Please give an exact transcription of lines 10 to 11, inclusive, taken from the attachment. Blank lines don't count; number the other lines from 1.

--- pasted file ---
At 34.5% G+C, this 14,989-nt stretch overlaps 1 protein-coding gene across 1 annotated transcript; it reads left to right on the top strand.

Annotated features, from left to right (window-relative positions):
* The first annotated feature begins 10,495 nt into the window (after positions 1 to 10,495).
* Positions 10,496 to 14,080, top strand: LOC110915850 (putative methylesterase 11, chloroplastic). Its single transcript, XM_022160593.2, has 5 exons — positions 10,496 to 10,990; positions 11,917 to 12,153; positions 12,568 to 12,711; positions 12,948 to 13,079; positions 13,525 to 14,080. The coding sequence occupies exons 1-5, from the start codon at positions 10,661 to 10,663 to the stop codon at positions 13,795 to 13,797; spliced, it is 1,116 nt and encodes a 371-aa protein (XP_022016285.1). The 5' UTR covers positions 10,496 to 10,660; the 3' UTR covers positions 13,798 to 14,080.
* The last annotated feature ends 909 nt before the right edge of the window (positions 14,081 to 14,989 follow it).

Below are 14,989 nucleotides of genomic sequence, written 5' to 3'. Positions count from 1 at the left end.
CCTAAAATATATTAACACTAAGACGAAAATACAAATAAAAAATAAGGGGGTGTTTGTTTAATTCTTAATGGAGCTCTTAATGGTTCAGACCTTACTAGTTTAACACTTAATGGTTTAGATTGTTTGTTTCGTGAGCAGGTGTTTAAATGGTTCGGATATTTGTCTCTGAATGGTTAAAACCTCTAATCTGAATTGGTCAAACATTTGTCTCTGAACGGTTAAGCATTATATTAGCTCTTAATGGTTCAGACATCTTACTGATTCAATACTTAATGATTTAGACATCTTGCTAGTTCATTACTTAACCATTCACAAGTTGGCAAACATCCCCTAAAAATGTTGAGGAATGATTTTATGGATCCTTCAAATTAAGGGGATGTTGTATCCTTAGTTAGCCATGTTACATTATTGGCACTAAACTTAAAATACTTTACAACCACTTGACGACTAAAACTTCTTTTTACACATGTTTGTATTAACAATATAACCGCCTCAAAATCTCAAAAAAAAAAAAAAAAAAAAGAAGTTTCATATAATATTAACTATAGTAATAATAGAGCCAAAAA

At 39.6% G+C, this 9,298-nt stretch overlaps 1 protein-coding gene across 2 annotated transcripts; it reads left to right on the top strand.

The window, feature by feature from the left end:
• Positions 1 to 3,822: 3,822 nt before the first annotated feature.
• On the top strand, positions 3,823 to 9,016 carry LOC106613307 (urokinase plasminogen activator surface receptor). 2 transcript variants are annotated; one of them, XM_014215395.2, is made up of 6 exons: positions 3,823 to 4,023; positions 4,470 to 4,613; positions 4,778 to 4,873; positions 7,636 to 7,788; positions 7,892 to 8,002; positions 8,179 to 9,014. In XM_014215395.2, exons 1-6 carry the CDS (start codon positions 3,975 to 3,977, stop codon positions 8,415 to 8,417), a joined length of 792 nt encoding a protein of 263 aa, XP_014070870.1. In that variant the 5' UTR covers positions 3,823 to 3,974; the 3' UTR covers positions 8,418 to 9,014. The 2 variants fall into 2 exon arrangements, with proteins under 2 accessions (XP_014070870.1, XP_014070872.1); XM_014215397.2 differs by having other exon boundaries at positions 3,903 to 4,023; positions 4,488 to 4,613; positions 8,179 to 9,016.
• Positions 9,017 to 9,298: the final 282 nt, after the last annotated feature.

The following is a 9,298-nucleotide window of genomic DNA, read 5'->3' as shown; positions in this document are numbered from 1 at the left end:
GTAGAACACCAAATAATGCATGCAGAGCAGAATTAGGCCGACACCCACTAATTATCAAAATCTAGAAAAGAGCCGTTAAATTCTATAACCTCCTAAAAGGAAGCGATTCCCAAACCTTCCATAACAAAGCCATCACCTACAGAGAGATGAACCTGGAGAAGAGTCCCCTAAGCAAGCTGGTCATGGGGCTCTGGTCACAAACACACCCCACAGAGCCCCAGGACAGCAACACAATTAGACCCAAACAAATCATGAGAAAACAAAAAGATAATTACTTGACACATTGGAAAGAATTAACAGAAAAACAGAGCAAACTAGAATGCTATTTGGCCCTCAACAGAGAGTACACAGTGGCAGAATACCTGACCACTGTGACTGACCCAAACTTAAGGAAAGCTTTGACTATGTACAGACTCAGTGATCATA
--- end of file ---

• Positions 1 to 3,822: 3,822 nt before the first annotated feature.
• On the top strand, positions 3,823 to 9,016 carry LOC106613307 (urokinase plasminogen activator surface receptor). 2 transcript variants are annotated; one of them, XM_014215395.2, is made up of 6 exons: positions 3,823 to 4,023; positions 4,470 to 4,613; positions 4,778 to 4,873; positions 7,636 to 7,788; positions 7,892 to 8,002; positions 8,179 to 9,014. In XM_014215395.2, exons 1-6 carry the CDS (start codon positions 3,975 to 3,977, stop codon positions 8,415 to 8,417), a joined length of 792 nt encoding a protein of 263 aa, XP_014070870.1. In that variant the 5' UTR covers positions 3,823 to 3,974; the 3' UTR covers positions 8,418 to 9,014. The 2 variants fall into 2 exon arrangements, with proteins under 2 accessions (XP_014070870.1, XP_014070872.1); XM_014215397.2 differs by having other exon boundaries at positions 3,903 to 4,023; positions 4,488 to 4,613; positions 8,179 to 9,016.